Some have argued, for example, that the “true” meaning of jihad is the struggle within the soul of each Muslim to overcome his own failings and sins. On this view, jihad is a war declared by a Muslim upon himself and not upon infidels. Furthermore, it is a personal campaign, not one waged by the entire Muslim community collectively, and thus can be seen as akin to the classic and agonizing struggle of the Protestant with his own conscience. A variation on this, offered by Khaled Abou El Fadl, a professor of law at ucla, in a paper written in 2002, claims that “Islamic tradition does not have a notion of holy war. Jihad simply means to strive hard or struggle in the pursuit of a just cause.” Note that on both these interpretations, jihad is not only rendered nonviolent, but also identified with traditions that are shared by other cultures and religions. Jews, Christians, Buddhists, Hindus — all struggle against the darker forces within themselves; they also, along with ethical atheists, struggle hard in the pursuit of a just cause.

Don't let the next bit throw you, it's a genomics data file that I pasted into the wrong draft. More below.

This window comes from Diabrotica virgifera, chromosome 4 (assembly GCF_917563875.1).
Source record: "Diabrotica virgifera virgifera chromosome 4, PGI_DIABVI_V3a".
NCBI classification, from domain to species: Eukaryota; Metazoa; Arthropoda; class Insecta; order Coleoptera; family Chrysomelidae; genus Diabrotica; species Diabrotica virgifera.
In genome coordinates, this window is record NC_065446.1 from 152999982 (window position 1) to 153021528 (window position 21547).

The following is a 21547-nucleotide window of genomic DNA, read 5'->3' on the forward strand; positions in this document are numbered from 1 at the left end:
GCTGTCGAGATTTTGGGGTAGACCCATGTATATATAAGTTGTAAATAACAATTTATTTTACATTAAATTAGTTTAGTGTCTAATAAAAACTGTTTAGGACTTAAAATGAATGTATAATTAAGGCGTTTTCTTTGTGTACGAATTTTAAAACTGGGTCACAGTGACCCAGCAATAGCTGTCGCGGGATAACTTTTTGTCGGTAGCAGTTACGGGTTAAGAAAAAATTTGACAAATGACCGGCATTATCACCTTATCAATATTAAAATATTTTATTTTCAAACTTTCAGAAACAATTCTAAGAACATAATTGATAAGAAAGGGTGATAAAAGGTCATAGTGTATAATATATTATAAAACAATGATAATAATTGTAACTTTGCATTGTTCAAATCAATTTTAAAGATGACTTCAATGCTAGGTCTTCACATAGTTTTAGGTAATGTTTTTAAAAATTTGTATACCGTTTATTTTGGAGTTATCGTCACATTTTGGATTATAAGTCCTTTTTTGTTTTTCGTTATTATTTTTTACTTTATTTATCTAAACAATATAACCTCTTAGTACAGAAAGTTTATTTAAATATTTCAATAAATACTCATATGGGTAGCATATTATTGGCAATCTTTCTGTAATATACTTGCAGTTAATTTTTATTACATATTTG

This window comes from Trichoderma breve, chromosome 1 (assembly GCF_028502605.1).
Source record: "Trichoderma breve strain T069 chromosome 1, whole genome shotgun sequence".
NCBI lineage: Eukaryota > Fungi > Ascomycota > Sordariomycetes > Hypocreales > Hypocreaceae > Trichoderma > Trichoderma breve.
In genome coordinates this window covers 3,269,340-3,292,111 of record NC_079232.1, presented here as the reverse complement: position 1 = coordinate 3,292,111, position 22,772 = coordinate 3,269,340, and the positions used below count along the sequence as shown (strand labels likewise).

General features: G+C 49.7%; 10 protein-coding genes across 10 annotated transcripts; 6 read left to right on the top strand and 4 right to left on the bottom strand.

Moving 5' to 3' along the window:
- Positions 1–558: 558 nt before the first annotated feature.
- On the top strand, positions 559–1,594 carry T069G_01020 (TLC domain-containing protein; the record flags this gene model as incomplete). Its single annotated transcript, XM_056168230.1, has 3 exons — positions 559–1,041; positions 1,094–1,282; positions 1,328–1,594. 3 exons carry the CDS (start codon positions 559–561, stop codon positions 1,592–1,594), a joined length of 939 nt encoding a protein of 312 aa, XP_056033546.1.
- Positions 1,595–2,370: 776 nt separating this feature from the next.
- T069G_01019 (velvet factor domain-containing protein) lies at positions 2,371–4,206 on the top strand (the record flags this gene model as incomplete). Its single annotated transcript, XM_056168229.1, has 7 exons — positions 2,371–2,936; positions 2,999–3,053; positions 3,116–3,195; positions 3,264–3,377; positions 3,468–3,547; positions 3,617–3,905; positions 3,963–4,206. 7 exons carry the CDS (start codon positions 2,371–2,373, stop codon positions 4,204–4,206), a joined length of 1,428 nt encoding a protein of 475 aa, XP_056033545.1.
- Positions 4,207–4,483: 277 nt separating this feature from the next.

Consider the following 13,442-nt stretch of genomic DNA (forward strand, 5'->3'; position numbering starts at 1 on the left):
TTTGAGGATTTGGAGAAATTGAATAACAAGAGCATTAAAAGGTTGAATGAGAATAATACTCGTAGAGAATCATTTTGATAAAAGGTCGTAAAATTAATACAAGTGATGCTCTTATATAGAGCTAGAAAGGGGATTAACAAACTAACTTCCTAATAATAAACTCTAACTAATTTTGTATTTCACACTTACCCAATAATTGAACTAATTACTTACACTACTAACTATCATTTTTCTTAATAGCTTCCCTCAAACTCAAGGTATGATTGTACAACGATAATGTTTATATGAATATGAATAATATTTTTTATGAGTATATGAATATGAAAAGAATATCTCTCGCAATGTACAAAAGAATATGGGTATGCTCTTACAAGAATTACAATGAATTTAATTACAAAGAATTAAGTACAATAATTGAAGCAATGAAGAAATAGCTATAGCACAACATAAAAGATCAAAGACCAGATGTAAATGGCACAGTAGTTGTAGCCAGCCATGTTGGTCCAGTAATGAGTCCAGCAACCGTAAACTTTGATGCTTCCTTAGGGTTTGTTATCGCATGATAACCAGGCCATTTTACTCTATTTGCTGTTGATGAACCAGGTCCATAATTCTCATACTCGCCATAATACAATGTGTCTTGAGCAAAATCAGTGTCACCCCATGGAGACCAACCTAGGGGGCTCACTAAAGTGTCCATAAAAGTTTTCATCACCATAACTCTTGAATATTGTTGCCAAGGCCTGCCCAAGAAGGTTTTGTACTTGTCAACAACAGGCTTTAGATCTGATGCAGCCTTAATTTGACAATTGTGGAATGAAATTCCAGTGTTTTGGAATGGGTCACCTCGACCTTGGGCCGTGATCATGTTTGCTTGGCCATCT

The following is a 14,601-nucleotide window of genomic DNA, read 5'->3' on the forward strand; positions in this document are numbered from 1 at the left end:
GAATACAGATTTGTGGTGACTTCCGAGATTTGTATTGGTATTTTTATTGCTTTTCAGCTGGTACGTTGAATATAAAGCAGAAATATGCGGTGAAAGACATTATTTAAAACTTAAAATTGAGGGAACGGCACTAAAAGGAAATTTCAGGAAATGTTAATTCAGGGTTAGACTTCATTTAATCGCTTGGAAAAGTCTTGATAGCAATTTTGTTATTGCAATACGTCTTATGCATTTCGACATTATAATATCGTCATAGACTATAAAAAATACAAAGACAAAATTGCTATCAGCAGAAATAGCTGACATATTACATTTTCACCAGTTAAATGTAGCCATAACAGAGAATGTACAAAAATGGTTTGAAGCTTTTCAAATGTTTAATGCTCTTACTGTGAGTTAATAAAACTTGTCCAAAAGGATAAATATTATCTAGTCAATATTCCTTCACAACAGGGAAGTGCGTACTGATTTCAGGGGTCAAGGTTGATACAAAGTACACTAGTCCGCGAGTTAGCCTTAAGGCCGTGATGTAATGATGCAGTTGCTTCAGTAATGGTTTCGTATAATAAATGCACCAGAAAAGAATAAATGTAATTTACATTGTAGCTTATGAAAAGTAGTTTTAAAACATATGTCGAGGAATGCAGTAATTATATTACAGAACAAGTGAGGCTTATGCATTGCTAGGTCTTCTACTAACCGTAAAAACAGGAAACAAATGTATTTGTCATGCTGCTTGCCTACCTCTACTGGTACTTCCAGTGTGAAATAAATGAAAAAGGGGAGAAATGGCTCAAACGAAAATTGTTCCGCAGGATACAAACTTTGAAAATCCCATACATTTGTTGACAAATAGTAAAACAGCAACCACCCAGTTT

Those who follow a particular religion are of course free to adapt its historical traditions in light of their own needs and modern ideals. Such modernizing revisions of traditional religious concepts can be useful in weaning the followers of a religion away from the primitive and often barbarous ethos out of which many ancient religions arose; in this manner they may serve a civilizing function. They allow a practitioner of a religion to believe he is being true to his faith even as he is radically altering its content. Thus, for those who wish to see Muslims repudiate the classical tradition of jihad, it may be beneficial to encourage the illusion that jihad has always meant an internal struggle against sin or a fight for a just cause and that any other interpretation is contrary to the “real” message of Islam.